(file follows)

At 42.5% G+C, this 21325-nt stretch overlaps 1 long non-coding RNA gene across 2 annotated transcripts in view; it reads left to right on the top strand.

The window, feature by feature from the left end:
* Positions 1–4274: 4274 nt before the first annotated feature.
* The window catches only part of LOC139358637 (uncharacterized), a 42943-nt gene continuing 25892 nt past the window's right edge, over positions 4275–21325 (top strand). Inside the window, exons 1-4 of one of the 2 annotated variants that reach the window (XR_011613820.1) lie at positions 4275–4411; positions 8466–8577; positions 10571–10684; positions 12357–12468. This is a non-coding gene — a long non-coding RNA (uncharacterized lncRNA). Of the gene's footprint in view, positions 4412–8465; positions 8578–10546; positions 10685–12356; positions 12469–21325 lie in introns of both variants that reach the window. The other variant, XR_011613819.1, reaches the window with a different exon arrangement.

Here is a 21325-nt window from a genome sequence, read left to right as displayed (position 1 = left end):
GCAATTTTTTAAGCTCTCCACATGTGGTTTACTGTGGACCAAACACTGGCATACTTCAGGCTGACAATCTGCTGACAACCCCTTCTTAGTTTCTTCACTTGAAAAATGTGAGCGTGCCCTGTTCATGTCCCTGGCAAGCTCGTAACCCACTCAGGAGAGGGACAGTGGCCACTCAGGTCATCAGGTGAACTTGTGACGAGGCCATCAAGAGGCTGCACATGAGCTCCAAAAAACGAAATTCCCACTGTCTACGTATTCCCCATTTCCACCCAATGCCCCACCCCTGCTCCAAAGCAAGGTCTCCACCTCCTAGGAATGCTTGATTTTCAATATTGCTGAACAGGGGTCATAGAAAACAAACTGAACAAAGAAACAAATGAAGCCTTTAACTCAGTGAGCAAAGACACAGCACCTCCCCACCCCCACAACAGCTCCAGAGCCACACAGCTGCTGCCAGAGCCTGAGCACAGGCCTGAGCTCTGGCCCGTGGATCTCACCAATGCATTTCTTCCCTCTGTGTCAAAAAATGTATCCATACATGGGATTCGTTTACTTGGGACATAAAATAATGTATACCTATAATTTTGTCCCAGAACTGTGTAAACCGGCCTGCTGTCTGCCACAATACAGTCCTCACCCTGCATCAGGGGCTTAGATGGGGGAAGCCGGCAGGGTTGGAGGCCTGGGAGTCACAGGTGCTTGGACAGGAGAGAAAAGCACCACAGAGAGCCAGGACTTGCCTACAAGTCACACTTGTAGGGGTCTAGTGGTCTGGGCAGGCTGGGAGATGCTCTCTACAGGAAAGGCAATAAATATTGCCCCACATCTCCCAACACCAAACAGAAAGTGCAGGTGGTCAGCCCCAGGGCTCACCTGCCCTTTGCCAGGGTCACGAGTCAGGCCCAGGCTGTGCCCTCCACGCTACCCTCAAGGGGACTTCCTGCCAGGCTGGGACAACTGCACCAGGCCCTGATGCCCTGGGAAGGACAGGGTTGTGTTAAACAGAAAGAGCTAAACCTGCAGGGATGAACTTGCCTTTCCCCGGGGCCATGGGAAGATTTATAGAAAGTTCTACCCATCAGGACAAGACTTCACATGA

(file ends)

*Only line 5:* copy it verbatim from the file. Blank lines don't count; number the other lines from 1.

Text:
Here is a 21325-nt window from a genome sequence, read left to right as displayed (position 1 = left end):